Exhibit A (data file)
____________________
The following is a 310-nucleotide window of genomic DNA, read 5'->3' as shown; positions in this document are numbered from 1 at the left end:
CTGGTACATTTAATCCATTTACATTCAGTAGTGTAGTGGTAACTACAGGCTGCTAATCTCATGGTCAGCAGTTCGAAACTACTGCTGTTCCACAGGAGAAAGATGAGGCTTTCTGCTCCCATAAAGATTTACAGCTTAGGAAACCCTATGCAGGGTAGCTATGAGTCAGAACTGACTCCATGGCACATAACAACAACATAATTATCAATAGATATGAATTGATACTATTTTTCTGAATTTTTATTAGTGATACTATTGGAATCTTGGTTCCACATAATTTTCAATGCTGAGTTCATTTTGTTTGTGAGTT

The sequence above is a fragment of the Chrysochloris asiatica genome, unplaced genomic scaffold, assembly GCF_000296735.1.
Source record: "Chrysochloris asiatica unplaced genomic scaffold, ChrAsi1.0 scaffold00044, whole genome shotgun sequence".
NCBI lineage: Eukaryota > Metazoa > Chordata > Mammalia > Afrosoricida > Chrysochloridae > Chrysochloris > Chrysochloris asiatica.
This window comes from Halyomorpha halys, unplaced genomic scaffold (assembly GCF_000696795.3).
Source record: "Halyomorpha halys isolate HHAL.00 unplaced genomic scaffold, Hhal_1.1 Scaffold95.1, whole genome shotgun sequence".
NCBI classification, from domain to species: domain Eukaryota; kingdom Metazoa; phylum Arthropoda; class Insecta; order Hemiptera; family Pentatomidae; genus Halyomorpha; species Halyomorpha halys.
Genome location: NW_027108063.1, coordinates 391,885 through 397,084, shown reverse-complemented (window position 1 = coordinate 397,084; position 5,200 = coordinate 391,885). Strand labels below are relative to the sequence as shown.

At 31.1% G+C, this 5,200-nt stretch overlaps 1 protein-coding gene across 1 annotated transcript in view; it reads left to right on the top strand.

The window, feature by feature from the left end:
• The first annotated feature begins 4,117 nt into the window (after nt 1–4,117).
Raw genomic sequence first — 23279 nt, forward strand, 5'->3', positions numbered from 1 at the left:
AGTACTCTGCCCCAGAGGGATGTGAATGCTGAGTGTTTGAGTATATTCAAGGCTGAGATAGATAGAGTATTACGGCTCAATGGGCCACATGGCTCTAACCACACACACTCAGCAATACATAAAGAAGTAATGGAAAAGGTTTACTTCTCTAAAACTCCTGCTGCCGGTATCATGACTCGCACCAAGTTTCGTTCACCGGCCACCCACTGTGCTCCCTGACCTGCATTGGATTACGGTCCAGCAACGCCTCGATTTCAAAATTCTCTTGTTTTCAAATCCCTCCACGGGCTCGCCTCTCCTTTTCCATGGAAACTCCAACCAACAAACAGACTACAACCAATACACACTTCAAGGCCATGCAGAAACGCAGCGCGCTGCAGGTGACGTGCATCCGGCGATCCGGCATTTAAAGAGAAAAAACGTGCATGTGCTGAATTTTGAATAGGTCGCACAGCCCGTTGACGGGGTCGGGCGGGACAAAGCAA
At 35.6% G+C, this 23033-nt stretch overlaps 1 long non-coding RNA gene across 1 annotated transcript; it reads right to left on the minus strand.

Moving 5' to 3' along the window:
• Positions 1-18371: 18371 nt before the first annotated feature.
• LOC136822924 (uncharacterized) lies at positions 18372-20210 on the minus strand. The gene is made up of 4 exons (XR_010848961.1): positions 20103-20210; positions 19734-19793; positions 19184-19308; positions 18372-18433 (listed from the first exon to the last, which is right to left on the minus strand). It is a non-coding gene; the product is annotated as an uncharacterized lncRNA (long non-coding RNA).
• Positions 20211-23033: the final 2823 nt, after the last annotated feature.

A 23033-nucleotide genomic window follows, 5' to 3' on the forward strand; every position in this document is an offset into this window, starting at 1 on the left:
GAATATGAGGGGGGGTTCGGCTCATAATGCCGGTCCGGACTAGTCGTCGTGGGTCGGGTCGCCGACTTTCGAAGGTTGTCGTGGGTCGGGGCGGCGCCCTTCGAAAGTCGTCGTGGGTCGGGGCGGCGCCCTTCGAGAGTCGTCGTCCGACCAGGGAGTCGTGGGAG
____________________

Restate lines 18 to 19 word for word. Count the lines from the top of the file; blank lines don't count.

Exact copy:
• LOC136822924 (uncharacterized) lies at positions 18372-20210 on the minus strand. The gene is made up of 4 exons (XR_010848961.1): positions 20103-20210; positions 19734-19793; positions 19184-19308; positions 18372-18433 (listed from the first exon to the last, which is right to left on the minus strand). It is a non-coding gene; the product is annotated as an uncharacterized lncRNA (long non-coding RNA).
• Positions 20211-23033: the final 2823 nt, after the last annotated feature.